Spring 2006 brought raging floods to Central Europe, and perhaps nowhere are the floods more apparent than in the wide delta of the Danube River. When the Moderate Resolution Imaging Spectroradiometer (MODIS) on NASA’s Terra satellite captured the top image on April 21, 2006, the delta was almost entirely covered with water, which appears black and dark blue in this false-color image. Though much of the region is wetland, some villages in the delta were threatened by the flood. To allow the water to drain into the Black Sea (image right) more quickly, Romanian officials broke a hole in a major dike designed to keep water in the wetlands during drought, Reuters reported. The image was acquired on the morning of the same day the dike was breached, so the effects of the break are probably not yet visible.
The lower image shows the delta on March 21, before the suffusion of flood water. Only a series of ponds and the pale green tint of natural vegetation hint that the delta is a wetland. It is, in fact, Europe’s largest and best-preserved delta. Home to more than 300 bird species, the delta is a World Heritage Site. In the March image, a few fires have been marked in red.
Clouds are light blue and white in these images, vegetation is green, and bare earth is tan and pink. Daily images of the region are available from the MODIS Rapid Response Team in a variety of resolutions.
The Ebro River Delta, located along the eastern coast of Spain, is one of the largest wetland areas (320 km²) in the western Mediterranean region. The Ebro delta has grown rapidly—the historical rate of growth of the delta is demonstrated by the city of Amposta. This city was a seaport in the 4th Century, and is now located well inland from the current Ebro river mouth. The rounded form of the delta attests to the balance between sediment deposition by the Ebro River and removal of this material by wave erosion. This astronaut photograph, taken in partial sunglint, also shows the Ebro’s fresh water lens—the water density boundary between the upper layer of fresh water issuing from the Ebro River mouth and the saltier, denser Mediterranean Sea water.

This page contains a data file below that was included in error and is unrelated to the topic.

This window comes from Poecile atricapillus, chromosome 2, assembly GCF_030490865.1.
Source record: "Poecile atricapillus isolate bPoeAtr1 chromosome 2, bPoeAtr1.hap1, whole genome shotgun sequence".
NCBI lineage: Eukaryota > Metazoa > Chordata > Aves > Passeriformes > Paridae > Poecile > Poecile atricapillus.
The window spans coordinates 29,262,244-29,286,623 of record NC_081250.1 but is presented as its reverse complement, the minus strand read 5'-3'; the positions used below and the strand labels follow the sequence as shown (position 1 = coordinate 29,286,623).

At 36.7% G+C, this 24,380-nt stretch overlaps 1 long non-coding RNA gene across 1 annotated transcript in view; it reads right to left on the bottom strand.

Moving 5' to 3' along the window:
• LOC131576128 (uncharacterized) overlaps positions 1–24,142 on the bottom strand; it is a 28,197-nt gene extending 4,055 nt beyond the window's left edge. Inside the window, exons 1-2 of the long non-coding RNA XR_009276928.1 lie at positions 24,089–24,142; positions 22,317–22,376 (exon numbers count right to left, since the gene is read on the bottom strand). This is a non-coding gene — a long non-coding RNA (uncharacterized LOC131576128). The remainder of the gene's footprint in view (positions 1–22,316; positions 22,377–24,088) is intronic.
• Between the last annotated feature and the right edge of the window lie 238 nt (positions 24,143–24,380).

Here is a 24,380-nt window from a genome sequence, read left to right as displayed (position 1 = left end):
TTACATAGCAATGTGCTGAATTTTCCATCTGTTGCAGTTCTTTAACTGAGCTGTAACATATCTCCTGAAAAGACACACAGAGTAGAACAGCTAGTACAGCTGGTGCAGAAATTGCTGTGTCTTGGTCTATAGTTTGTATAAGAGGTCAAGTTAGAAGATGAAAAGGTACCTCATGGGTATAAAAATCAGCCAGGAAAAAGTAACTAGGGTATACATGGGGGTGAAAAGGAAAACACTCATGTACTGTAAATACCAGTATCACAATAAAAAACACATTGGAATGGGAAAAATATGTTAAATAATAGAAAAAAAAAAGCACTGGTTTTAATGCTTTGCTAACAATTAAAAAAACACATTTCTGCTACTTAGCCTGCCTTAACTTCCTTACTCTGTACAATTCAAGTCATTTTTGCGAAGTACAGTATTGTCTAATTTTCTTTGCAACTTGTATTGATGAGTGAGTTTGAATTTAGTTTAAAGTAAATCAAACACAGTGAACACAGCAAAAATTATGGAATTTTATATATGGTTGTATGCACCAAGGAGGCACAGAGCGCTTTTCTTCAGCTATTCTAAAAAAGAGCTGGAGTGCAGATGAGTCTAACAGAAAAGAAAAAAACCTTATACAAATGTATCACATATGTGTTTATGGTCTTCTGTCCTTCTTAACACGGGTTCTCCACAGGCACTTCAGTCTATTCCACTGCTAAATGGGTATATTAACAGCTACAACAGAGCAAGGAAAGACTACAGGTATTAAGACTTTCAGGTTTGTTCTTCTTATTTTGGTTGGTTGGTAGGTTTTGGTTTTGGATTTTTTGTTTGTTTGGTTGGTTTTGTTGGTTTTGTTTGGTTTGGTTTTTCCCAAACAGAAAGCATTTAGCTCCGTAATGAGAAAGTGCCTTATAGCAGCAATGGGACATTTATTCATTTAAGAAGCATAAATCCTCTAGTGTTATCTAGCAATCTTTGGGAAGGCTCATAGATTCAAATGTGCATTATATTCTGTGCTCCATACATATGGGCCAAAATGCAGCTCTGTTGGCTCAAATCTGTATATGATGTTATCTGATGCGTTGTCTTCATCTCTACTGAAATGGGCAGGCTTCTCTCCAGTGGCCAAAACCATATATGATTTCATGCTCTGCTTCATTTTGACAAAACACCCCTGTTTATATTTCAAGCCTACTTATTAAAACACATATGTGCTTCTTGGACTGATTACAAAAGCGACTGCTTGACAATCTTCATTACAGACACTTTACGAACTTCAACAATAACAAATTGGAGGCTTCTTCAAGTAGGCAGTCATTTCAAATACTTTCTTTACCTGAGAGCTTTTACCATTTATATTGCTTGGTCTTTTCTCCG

This elevation image shows that the Irrawaddy Delta in Burma (Myanmar) is clearly flat, much of it below five meters in elevation. This low elevation makes the delta particularly prone to flooding from storm surges.